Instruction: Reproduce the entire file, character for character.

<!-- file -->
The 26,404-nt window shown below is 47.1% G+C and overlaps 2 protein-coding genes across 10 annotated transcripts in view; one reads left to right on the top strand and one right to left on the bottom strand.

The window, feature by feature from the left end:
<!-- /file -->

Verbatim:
The 26,404-nt window shown below is 47.1% G+C and overlaps 2 protein-coding genes across 10 annotated transcripts in view; one reads left to right on the top strand and one right to left on the bottom strand.

The window, feature by feature from the left end: